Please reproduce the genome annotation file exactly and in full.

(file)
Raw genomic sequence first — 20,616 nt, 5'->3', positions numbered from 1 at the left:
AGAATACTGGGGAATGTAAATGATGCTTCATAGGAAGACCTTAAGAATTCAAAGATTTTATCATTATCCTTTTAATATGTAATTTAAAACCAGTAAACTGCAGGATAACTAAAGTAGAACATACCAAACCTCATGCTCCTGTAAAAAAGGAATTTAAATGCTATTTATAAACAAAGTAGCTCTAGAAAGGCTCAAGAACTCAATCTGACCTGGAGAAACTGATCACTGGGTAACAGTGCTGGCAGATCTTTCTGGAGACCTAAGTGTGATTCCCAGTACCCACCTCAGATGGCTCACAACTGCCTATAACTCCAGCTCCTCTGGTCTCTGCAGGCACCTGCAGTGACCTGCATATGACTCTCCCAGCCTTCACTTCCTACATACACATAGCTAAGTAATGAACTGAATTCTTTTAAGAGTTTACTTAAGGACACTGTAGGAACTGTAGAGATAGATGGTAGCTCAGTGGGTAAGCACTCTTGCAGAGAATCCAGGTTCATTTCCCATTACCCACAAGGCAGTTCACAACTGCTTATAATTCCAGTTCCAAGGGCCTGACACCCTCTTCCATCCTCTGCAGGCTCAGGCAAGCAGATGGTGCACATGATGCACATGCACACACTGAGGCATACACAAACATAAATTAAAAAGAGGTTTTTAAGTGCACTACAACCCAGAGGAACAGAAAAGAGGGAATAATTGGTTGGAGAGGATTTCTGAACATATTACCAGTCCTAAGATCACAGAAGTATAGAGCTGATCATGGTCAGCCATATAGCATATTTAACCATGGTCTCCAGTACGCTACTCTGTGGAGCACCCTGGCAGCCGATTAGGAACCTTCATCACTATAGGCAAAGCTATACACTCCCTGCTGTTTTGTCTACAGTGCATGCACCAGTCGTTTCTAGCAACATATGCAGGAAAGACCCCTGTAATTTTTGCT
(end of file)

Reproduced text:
Raw genomic sequence first — 20,616 nt, 5'->3', positions numbered from 1 at the left:
AGAATACTGGGGAATGTAAATGATGCTTCATAGGAAGACCTTAAGAATTCAAAGATTTTATCATTATCCTTTTAATATGTAATTTAAAACCAGTAAACTGCAGGATAACTAAAGTAGAACATACCAAACCTCATGCTCCTGTAAAAAAGGAATTTAAATGCTATTTATAAACAAAGTAGCTCTAGAAAGGCTCAAGAACTCAATCTGACCTGGAGAAACTGATCACTGGGTAACAGTGCTGGCAGATCTTTCTGGAGACCTAAGTGTGATTCCCAGTACCCACCTCAGATGGCTCACAACTGCCTATAACTCCAGCTCCTCTGGTCTCTGCAGGCACCTGCAGTGACCTGCATATGACTCTCCCAGCCTTCACTTCCTACATACACATAGCTAAGTAATGAACTGAATTCTTTTAAGAGTTTACTTAAGGACACTGTAGGAACTGTAGAGATAGATGGTAGCTCAGTGGGTAAGCACTCTTGCAGAGAATCCAGGTTCATTTCCCATTACCCACAAGGCAGTTCACAACTGCTTATAATTCCAGTTCCAAGGGCCTGACACCCTCTTCCATCCTCTGCAGGCTCAGGCAAGCAGATGGTGCACATGATGCACATGCACACACTGAGGCATACACAAACATAAATTAAAAAGAGGTTTTTAAGTGCACTACAACCCAGAGGAACAGAAAAGAGGGAATAATTGGTTGGAGAGGATTTCTGAACATATTACCAGTCCTAAGATCACAGAAGTATAGAGCTGATCATGGTCAGCCATATAGCATATTTAACCATGGTCTCCAGTACGCTACTCTGTGGAGCACCCTGGCAGCCGATTAGGAACCTTCATCACTATAGGCAAAGCTATACACTCCCTGCTGTTTTGTCTACAGTGCATGCACCAGTCGTTTCTAGCAACATATGCAGGAAAGACCCCTGTAATTTTTGCT